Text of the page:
© 2014, Ellen Sousa. All rights reserved. This article is the property of Native Plants and Wildlife Gardens. We have received many requests to reprint our work. Our policy is that you are free to use a short excerpt which must give proper credit to the author, and must include a link back to the original post on our site. Please use the contact form above if you have any questions.

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  1. says

    These are great tips, Thank You! Right now I’m “shopping in my yard” by dividing and transplanting the plants that do so well in my garden that they pop up everywhere. So because they are obviously tough enough to thrive, I’m moving them from the back garden where I spend most of my time to the front garden where I’ve been doing battle with invasive Bishopweed for 14 years now. The more I get that area stuffed with plants, the less room for the Bishopweed LOL

    Now you’ve given me some great ideas on how to get more plants for the front garden, and a great way to reuse those clear plastic veggie containers :)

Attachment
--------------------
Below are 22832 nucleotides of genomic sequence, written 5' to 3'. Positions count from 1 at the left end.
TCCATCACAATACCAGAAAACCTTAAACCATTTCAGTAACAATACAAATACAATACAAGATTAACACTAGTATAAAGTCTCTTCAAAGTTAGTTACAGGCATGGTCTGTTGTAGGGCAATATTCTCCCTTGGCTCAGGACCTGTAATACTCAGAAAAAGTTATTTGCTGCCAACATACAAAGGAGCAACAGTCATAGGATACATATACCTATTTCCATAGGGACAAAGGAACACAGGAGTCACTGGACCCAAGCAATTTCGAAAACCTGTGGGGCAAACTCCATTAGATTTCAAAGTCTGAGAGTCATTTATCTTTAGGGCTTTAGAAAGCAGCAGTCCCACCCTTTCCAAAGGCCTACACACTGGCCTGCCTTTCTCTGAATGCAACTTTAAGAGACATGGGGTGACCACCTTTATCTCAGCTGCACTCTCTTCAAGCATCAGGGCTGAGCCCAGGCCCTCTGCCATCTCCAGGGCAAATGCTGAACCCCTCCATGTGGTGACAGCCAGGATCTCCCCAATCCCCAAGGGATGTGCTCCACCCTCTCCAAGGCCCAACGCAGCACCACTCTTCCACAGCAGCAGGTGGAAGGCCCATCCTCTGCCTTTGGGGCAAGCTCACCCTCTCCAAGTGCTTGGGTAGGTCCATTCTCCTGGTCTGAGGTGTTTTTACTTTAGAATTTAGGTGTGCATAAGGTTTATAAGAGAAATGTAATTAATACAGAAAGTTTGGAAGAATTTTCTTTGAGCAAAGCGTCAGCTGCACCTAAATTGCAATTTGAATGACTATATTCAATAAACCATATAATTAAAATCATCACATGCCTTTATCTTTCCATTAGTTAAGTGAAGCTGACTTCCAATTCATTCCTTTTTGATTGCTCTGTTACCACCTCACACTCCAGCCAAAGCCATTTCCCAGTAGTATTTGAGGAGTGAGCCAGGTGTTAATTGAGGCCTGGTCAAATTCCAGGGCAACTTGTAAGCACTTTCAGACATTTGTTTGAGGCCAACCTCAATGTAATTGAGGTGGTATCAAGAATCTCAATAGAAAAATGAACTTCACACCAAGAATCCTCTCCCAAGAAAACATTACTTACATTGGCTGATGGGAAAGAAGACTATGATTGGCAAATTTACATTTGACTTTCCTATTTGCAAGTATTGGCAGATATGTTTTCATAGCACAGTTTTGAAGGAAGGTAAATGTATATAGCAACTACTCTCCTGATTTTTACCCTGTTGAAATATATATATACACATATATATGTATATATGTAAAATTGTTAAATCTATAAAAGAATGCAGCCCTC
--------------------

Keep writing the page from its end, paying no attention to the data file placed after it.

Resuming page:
Carole Sevilla Brown recently posted..What Plants Attract the Most Wildlife?

  2. Erin says

    I have tried growing native plants from seed for a few years now. So far it has been high investment, low reward. Most of the seeds I have attempted didn’t germinate, and the vast majority of seedlings that did germinate died quickly. First I didn’t get the seeds cold long enough. Then I let the seedlings get too wet. Then I let the seedlings get too dry. Then I let the seedlings get too cold. Some pots aren’t deep enough for the taproots, others are so deep I go through soil really fast.

    After spending $$ on seeds, potting mix, extra perlite, pots, materials for a shade frame, memberships in plant societies to get their literature & seed banks, hiring someone to water the babies if I leave town — the few plants that have survived past baby time are more expensive than any store-bought plant. And that doesn’t account for the hours spent researching, pages of back-and-forth inquiry with experienced growers, days of sterilizing pots, preparing batches of soil mix, potting plants, pricking out and repotting seedlings, gingerly watering each seedling every couple of days to avoid getting the stems wet. The survivors turned out kind of scraggly and thin, not like the plants I bought.